It sounds like a bad joke: A cop rolls up to a citizen and says “what’s up, guys.” The citizen does not respond. He puts his head down and starts walking faster. The reason for the stop? He was staring. The New York Law Journal reported that “[a]n appeals court set aside a man’s conviction for weapons possession after concluding that his arrest was premised on nothing more than the defendant looking in the direction of police as he walked in a ‘higher-crime’ area of Buffalo.” Was this a friendly greeting or a police inquiry?
The Court finds that the police’s action required a reason. More than simply a police officer engaging with a citizen, the officer engaged in a level of intrusion as discussed by De Bour and its progeny. Indeed, [the officers engaged in a level one approach and request for information when they concluded the traffic stop after observing defendant and the other men walking down the sidewalk, crossed the street in their marked patrol vehicle in order to drive alongside the men, and asked them the basic, nonthreatening question, “what’s up, guys?” (see People v. Howard, 129 AD3d 1654, 1654; People v. Johnston, 103 AD3d 1202, 1203, lv denied 21 NY3d 912; People v. Carr, 103 AD3d 1194, 1194). Contrary to the People’s contention, it cannot be said, under such circumstances, that the officers’ approach and inquiry was merely a “friendly greeting” that did not constitute a request for information (cf. People v. Thornton, 238 AD2d 33, 35)] Pp. 2 (internal citations preserved). more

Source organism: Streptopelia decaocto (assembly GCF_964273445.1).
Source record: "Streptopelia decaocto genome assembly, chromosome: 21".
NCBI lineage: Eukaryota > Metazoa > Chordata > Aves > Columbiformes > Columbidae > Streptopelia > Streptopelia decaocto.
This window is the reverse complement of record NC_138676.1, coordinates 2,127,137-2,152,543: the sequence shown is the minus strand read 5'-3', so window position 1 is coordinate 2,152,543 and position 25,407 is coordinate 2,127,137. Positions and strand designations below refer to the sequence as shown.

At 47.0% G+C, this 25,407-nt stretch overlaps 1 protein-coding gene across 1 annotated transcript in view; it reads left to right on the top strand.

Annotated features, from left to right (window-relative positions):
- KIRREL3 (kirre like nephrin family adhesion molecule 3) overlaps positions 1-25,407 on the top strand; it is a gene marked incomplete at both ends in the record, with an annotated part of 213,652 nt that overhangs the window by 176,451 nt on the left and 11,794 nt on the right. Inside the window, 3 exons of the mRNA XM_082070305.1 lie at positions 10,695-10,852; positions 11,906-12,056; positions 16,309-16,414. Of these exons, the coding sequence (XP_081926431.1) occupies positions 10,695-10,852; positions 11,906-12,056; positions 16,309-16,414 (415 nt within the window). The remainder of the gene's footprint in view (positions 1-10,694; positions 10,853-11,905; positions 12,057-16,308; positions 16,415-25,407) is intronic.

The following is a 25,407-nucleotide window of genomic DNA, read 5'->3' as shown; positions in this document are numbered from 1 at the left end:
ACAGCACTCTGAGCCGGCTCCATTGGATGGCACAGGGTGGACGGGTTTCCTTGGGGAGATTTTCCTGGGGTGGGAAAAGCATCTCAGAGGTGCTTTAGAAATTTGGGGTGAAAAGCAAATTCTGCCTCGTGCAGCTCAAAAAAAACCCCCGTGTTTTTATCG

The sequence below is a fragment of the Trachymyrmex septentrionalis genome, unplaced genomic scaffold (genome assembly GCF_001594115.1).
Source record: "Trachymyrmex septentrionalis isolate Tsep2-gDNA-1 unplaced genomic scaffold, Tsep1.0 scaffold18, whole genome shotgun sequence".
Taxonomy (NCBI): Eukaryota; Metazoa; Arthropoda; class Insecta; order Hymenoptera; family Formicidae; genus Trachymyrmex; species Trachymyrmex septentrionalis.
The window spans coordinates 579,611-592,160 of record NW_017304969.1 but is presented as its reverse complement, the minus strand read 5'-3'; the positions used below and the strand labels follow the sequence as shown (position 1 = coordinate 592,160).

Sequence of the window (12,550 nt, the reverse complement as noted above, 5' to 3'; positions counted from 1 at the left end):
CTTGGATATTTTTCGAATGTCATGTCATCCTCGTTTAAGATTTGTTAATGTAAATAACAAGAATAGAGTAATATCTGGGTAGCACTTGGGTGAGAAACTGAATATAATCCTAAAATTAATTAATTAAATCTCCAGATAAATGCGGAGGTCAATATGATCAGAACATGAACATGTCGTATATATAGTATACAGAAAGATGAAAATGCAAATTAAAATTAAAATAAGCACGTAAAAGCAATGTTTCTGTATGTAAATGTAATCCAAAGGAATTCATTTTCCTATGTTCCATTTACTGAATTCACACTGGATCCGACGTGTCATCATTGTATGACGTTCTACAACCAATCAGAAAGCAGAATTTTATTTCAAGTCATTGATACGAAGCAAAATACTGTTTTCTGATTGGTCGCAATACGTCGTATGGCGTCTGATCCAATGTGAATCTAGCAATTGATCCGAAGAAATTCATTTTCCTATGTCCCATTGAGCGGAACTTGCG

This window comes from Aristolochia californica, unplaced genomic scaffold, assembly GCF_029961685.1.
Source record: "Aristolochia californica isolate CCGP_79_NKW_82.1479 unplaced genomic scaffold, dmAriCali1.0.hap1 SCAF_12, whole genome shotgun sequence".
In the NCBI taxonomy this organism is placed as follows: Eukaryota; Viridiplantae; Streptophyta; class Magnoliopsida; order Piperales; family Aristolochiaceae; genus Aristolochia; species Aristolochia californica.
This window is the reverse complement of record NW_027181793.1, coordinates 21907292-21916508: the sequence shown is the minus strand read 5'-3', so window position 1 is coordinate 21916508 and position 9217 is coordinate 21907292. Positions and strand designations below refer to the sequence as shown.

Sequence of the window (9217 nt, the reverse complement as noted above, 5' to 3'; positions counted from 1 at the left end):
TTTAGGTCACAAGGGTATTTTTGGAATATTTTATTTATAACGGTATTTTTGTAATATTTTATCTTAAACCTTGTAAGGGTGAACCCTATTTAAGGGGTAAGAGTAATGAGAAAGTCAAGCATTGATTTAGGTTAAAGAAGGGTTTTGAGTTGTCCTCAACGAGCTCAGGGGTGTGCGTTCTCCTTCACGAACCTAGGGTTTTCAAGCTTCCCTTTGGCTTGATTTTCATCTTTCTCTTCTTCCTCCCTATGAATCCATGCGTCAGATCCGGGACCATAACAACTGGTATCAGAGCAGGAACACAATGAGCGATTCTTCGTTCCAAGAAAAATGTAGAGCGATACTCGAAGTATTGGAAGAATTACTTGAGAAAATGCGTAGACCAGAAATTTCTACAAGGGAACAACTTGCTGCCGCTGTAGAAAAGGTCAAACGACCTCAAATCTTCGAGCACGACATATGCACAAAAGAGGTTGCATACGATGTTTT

Police are allowed to interact with citizens from on day to day encounters. Whether buying a cup of coffee or saying hello, police officers have that latitude to speak to people during their tour of duty. The question becomes when does the interaction from the police become one where the approach and, (what likely follows), the subsequent seizure and/or search becomes illegal.
The testimony at the suppression hearing established that at approximately 6:30 p.m. on January 18, 2013, a Buffalo police officer and his partner were conducting a traffic stop in the parking lot of a gas station when they observed defendant and two other men walking down the sidewalk on the other side of the street in a “higher crime area.” According to the officer, defendant was “staring” at him and his partner or at their marked patrol vehicle. Upon concluding the traffic stop, the officers crossed the street in their vehicle in order to drive alongside the men, the officer asked, “what’s up, guys?” from the rolled-down passenger window, and defendant then put his head down and started walking away at a faster pace. The officer thereafter observed defendant drop a gun holster to the ground and, after exiting the vehicle and picking up the holster, the officer saw defendant discard a handgun into nearby bushes. The officer’s partner positioned the patrol vehicle to cut off defendant’s path of travel, and defendant was eventually apprehended.
Pp. 1-2 (external quotation marks omitted). Here, the Defendant pled guilty to criminal possession of a weapon in the second degree. The appeal comes by way of the Defendant’s contention that the Supreme Court was wrong in refusing to suppress physical evidence, namely the handgun. The issue here is the police approach as described above.